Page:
Memoirs of a Dervish, By Robert Irwin
The decade that went by in a whirl
Sunday 17 April 2011
Unusually for a Sixties memoirist, Robert Irwin doesn't claim to have lived in a golden age.
But then, unlike his contemporaries at Oxford, he eschewed swinging London and spent his first summer vacation in an Algerian religious foundation, enthusiastically converting to Sufism at a time when Islam barely registered beyond its heartlands, and not at all with the hippie hordes seeking spiritual fulfilment. Decades later, the Arabist and novelist is greatly amused by his younger self, a character he barely recognises. Piecing together his misadventures from old diaries and writings, the older, mellower Irwin is fascinated by his youthful desperation for answers.
Soundtracking his solipsism with the Velvet Underground and Donovan, he blithely walked where the Foreign Office would soon advise us not to tread, even hitch-hiking round the Med from Istanbul to the Maghreb, before the Six Day War curtailed such jaunts forever. Algeria in the mid-Sixties was a grim place, only recently independent of France, its aggressively secular new rulers repressed anyone deemed overly traditional. Irwin's chosen Alawi sect would be targeted after his return to England. Irwin wonders now how he failed to see the signs. Yet such oversights were not untypical – just check his list of "ghastly iconic Sixties people", from Frantz Fanon to Frank Sinatra, R D Laing to Richard Neville.
Admirers of Irwin's excellent 1967-set novel Satan Wants Me will find something familiar about the older narrator recalling incidents of his peculiar youth, but the sheer strangeness of Irwin's quest still impresses. And he took the task of getting closer to God very seriously. Joining the wild communal dancing of the 'imara, he dived in deep, often experiencing religiously provoked seizures. He never, though, participated in the famous whirling dervish dance which, he was advised, merely left its participants in ecstasy rather than truly purified.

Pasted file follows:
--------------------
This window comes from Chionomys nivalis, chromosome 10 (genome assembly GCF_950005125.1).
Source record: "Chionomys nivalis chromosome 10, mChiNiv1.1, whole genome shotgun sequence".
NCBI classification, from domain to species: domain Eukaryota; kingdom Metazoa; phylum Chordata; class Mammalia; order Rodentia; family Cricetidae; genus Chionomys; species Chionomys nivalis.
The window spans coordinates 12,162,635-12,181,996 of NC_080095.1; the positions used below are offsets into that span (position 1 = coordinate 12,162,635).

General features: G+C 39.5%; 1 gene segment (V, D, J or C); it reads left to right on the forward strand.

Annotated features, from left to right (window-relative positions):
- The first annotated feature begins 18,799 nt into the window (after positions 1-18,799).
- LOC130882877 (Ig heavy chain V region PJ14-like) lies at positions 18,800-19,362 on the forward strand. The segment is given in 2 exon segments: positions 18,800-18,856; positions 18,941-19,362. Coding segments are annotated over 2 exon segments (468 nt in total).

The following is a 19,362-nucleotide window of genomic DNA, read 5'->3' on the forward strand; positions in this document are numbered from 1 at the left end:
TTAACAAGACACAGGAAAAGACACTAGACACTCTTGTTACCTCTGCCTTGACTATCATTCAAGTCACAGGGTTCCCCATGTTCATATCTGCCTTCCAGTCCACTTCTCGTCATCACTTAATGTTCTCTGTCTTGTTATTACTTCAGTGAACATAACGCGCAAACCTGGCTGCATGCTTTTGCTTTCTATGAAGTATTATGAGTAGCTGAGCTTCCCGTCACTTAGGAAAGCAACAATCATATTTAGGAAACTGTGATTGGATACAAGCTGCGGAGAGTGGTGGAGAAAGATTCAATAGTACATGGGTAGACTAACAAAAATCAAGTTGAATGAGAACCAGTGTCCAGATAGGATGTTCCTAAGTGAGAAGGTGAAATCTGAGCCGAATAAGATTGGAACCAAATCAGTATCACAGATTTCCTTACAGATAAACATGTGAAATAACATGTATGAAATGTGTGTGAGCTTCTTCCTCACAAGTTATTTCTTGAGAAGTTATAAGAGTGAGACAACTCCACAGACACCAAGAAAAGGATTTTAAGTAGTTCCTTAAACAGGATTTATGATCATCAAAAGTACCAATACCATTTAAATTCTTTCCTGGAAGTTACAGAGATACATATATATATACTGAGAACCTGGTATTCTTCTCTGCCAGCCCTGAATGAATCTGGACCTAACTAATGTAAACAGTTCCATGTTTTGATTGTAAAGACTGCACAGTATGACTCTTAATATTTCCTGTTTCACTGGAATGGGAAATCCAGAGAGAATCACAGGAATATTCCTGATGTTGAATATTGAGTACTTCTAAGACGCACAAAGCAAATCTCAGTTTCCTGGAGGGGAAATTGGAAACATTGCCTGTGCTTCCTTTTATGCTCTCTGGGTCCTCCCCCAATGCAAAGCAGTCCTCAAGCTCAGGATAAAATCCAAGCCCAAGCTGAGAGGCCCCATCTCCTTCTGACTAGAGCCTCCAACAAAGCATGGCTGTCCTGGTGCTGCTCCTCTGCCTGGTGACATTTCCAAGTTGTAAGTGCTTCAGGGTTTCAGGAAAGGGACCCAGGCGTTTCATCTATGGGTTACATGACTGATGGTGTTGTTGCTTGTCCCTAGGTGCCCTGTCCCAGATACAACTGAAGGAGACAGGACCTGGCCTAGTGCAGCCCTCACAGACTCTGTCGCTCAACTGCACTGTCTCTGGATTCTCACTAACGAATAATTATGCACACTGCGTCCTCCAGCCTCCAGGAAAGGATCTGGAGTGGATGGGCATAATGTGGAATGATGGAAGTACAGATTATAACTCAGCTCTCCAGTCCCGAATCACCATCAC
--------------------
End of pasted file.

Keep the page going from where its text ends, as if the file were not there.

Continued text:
Back in drab, turn-of-the-decade London, Irwin deals with his emptiness, continuing his guru hunt well into his thirties, as a parade of charlatans and messiahs wait to scoop up the suggestible. Eventually normality beckons, yet ghosts of his past reappear occasionally. Years later, Irwin's favourite Algerian adept recognisably inspires a character in Esther Freud's semi-autobiographical Hideous Kinky. Irwin's witty, casually erudite tribute to his clever, naïve youth shows that there are no short cuts to wisdom. But it often comes with age.
Glastonbury Roger Daltrey and Pete Townshend will perform with Paul Weller as their warm-up act
Arts & Ents blogs
- 1 Katie Hopkins gives rare glimpse of sensitive side with heartfelt open letter to her children penned in case she dies from epilepsy
- 2 Rihanna's Met Gala dress took one Chinese woman 2 years to make, was reduced to omelette meme in 2 seconds
- 3 Top Gear: Jodie Kidd, Philip Glenister and Guy Martin 'in advanced talks' to replace Jeremy Clarkson and co
- 4 Women think Irish men are the sexiest, survey finds
- 5 Florida couple forced to register as sex offenders for having sex on public beach
Penny Dreadful, series 2 episode 1, review: It is still gloriously silly
Top Gear: Jodie Kidd, Philip Glenister and Guy Martin 'in advanced talks' to replace Jeremy Clarkson and co
Eurovision 2015: What date and time is the song contest and who are the favourites to win?
Indiana Jones sequel confirmed by Lucasfilm - but will Harrison Ford return to the franchise?
How the Other Half Eat, Channel 4 - TV review: Swapping food trolleys shows how food and class are closely connected
In defence of liberal democracy
General Election 2015: Post-election 'shambles' looms as 70 per cent of voters say SNP 'should not be able to veto UK government policies'
The Rothschild Libel: Why has it taken 200 years for an anti-Semitic slur that emerged from the Battle of Waterloo to be dismissed?
General Election 2015: UK will be 'run for the wealthy and powerful' if Tories retain power, Labour warns
General election live: SNP suspends two members for disrupting Labour rally
Schools forced to act as 'miniature welfare states' with teachers buying underwear and even haircuts for poor pupils